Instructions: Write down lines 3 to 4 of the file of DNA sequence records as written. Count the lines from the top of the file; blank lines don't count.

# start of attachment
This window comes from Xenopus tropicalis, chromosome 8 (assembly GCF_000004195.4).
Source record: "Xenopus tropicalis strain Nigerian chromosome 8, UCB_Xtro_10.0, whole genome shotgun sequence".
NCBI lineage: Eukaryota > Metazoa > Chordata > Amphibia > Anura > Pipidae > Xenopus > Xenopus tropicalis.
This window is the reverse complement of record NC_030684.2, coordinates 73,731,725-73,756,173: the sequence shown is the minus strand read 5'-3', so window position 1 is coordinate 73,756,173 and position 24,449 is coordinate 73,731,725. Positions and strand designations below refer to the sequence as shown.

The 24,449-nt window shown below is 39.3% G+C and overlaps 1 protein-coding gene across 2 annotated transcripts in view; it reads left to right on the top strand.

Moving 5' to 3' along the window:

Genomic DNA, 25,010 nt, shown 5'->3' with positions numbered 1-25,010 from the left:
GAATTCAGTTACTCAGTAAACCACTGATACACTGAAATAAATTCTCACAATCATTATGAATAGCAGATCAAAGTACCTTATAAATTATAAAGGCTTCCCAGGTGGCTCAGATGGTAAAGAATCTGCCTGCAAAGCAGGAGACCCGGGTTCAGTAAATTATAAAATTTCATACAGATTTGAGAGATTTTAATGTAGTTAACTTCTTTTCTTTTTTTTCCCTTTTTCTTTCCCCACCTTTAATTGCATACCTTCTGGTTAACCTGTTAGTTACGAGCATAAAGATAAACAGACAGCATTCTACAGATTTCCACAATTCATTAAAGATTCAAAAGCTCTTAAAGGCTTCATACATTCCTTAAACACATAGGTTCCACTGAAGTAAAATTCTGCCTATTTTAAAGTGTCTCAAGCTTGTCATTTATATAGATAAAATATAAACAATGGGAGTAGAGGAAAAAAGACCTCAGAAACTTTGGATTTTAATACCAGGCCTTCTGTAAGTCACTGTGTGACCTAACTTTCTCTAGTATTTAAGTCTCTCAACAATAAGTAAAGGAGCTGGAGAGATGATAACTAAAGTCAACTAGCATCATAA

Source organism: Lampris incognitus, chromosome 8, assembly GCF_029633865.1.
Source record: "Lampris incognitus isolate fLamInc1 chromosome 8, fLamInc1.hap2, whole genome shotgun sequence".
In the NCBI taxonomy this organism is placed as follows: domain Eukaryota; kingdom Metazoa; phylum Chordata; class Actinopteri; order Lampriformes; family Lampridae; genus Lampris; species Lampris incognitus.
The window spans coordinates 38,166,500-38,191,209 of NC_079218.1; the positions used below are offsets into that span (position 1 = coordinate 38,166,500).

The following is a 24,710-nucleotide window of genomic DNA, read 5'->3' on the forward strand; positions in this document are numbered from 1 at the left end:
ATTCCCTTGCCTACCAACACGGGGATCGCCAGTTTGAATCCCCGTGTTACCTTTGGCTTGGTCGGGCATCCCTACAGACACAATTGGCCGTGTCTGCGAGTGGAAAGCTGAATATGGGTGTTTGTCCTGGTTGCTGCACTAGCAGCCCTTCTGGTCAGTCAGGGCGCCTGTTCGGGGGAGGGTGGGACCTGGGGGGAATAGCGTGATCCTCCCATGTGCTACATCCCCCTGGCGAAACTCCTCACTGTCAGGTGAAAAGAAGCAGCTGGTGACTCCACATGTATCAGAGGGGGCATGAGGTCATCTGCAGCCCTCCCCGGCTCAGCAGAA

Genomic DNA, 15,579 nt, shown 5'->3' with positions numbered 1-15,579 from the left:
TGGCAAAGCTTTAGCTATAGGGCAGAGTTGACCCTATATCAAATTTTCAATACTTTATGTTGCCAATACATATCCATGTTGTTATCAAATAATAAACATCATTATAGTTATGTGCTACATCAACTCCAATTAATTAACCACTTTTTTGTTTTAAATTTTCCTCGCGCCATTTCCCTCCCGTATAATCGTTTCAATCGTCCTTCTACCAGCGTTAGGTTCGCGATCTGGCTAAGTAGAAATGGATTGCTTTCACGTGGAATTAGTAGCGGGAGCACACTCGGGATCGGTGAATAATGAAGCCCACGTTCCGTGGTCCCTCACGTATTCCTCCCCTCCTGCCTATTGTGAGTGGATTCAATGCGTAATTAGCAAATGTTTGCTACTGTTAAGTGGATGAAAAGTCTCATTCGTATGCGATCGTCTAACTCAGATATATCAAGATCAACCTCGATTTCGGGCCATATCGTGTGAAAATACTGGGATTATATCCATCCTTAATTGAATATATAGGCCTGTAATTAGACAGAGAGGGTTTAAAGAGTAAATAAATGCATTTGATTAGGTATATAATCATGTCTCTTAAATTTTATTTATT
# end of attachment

NCBI lineage: Eukaryota > Metazoa > Chordata > Amphibia > Anura > Pipidae > Xenopus > Xenopus tropicalis.
This window is the reverse complement of record NC_030684.2, coordinates 73,731,725-73,756,173: the sequence shown is the minus strand read 5'-3', so window position 1 is coordinate 73,756,173 and position 24,449 is coordinate 73,731,725. Positions and strand designations below refer to the sequence as shown.